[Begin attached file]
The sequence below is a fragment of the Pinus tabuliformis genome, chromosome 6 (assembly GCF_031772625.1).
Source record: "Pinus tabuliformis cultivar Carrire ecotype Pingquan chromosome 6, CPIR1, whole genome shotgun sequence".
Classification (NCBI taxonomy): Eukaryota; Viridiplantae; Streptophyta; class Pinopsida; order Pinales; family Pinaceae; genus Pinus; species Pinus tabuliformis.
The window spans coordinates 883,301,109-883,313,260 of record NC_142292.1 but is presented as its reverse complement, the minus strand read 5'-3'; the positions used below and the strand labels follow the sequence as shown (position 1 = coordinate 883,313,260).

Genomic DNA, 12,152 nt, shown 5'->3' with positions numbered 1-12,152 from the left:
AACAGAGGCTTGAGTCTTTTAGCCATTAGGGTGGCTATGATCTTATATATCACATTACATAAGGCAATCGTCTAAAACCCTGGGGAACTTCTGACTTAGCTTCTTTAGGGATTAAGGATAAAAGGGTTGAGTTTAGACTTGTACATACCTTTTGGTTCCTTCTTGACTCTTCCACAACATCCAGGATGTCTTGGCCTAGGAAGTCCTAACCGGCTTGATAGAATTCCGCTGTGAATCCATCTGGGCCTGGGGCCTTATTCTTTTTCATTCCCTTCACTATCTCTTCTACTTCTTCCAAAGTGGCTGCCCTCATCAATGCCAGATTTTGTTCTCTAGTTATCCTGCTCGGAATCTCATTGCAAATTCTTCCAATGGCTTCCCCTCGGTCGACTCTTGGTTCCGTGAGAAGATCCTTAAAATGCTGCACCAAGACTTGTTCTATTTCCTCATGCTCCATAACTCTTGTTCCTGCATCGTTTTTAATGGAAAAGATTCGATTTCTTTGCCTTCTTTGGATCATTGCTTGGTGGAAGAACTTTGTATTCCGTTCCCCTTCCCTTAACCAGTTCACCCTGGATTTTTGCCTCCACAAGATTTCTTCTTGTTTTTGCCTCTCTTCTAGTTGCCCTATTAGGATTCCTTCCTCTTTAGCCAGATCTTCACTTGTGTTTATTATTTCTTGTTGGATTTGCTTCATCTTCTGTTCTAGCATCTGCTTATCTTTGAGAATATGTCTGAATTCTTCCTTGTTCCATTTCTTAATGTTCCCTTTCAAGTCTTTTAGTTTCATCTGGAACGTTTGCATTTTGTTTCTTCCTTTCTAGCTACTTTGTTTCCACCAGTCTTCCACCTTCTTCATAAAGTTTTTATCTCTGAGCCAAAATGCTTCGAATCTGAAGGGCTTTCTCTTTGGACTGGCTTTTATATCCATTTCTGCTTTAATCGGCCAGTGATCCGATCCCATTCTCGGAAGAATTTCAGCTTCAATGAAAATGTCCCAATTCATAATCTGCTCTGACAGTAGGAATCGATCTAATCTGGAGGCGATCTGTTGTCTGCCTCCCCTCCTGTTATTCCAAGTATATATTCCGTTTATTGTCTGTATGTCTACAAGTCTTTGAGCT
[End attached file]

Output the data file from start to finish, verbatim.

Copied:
The sequence below is a fragment of the Pinus tabuliformis genome, chromosome 6 (assembly GCF_031772625.1).
Source record: "Pinus tabuliformis cultivar Carrire ecotype Pingquan chromosome 6, CPIR1, whole genome shotgun sequence".
Classification (NCBI taxonomy): Eukaryota; Viridiplantae; Streptophyta; class Pinopsida; order Pinales; family Pinaceae; genus Pinus; species Pinus tabuliformis.
The window spans coordinates 883,301,109-883,313,260 of record NC_142292.1 but is presented as its reverse complement, the minus strand read 5'-3'; the positions used below and the strand labels follow the sequence as shown (position 1 = coordinate 883,313,260).

Genomic DNA, 12,152 nt, shown 5'->3' with positions numbered 1-12,152 from the left:
AACAGAGGCTTGAGTCTTTTAGCCATTAGGGTGGCTATGATCTTATATATCACATTACATAAGGCAATCGTCTAAAACCCTGGGGAACTTCTGACTTAGCTTCTTTAGGGATTAAGGATAAAAGGGTTGAGTTTAGACTTGTACATACCTTTTGGTTCCTTCTTGACTCTTCCACAACATCCAGGATGTCTTGGCCTAGGAAGTCCTAACCGGCTTGATAGAATTCCGCTGTGAATCCATCTGGGCCTGGGGCCTTATTCTTTTTCATTCCCTTCACTATCTCTTCTACTTCTTCCAAAGTGGCTGCCCTCATCAATGCCAGATTTTGTTCTCTAGTTATCCTGCTCGGAATCTCATTGCAAATTCTTCCAATGGCTTCCCCTCGGTCGACTCTTGGTTCCGTGAGAAGATCCTTAAAATGCTGCACCAAGACTTGTTCTATTTCCTCATGCTCCATAACTCTTGTTCCTGCATCGTTTTTAATGGAAAAGATTCGATTTCTTTGCCTTCTTTGGATCATTGCTTGGTGGAAGAACTTTGTATTCCGTTCCCCTTCCCTTAACCAGTTCACCCTGGATTTTTGCCTCCACAAGATTTCTTCTTGTTTTTGCCTCTCTTCTAGTTGCCCTATTAGGATTCCTTCCTCTTTAGCCAGATCTTCACTTGTGTTTATTATTTCTTGTTGGATTTGCTTCATCTTCTGTTCTAGCATCTGCTTATCTTTGAGAATATGTCTGAATTCTTCCTTGTTCCATTTCTTAATGTTCCCTTTCAAGTCTTTTAGTTTCATCTGGAACGTTTGCATTTTGTTTCTTCCTTTCTAGCTACTTTGTTTCCACCAGTCTTCCACCTTCTTCATAAAGTTTTTATCTCTGAGCCAAAATGCTTCGAATCTGAAGGGCTTTCTCTTTGGACTGGCTTTTATATCCATTTCTGCTTTAATCGGCCAGTGATCCGATCCCATTCTCGGAAGAATTTCAGCTTCAATGAAAATGTCCCAATTCATAATCTGCTCTGACAGTAGGAATCGATCTAATCTGGAGGCGATCTGTTGTCTGCCTCCCCTCCTGTTATTCCAAGTATATATTCCGTTTATTGTCTGTATGTCTACAAGTCTTTGAGCT